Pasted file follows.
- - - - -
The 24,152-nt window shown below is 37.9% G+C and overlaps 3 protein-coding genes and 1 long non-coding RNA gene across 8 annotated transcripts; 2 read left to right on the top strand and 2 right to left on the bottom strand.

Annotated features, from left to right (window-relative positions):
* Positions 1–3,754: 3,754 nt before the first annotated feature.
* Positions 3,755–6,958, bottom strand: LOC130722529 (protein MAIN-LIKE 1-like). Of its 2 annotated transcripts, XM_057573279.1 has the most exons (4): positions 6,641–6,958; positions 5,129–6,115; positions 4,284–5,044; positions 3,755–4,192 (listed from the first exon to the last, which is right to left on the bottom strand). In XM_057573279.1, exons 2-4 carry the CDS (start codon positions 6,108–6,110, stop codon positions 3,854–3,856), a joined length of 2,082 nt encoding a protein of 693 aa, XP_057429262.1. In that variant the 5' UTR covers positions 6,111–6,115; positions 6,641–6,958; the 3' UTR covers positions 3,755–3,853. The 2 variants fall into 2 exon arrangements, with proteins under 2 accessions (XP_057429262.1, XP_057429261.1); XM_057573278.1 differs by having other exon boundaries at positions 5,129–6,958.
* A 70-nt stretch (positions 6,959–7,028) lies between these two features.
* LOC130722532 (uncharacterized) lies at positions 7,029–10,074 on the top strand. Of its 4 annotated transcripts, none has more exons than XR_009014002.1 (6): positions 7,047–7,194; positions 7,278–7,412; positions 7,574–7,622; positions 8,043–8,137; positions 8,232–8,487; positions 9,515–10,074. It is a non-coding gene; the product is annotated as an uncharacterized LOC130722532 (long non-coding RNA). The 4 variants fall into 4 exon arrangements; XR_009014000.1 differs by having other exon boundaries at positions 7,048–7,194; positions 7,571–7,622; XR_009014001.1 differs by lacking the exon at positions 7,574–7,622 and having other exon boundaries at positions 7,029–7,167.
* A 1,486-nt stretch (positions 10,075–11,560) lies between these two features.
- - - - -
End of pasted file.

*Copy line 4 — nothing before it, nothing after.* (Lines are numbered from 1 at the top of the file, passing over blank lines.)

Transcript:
* Positions 3,755–6,958, bottom strand: LOC130722529 (protein MAIN-LIKE 1-like). Of its 2 annotated transcripts, XM_057573279.1 has the most exons (4): positions 6,641–6,958; positions 5,129–6,115; positions 4,284–5,044; positions 3,755–4,192 (listed from the first exon to the last, which is right to left on the bottom strand). In XM_057573279.1, exons 2-4 carry the CDS (start codon positions 6,108–6,110, stop codon positions 3,854–3,856), a joined length of 2,082 nt encoding a protein of 693 aa, XP_057429262.1. In that variant the 5' UTR covers positions 6,111–6,115; positions 6,641–6,958; the 3' UTR covers positions 3,755–3,853. The 2 variants fall into 2 exon arrangements, with proteins under 2 accessions (XP_057429262.1, XP_057429261.1); XM_057573278.1 differs by having other exon boundaries at positions 5,129–6,958.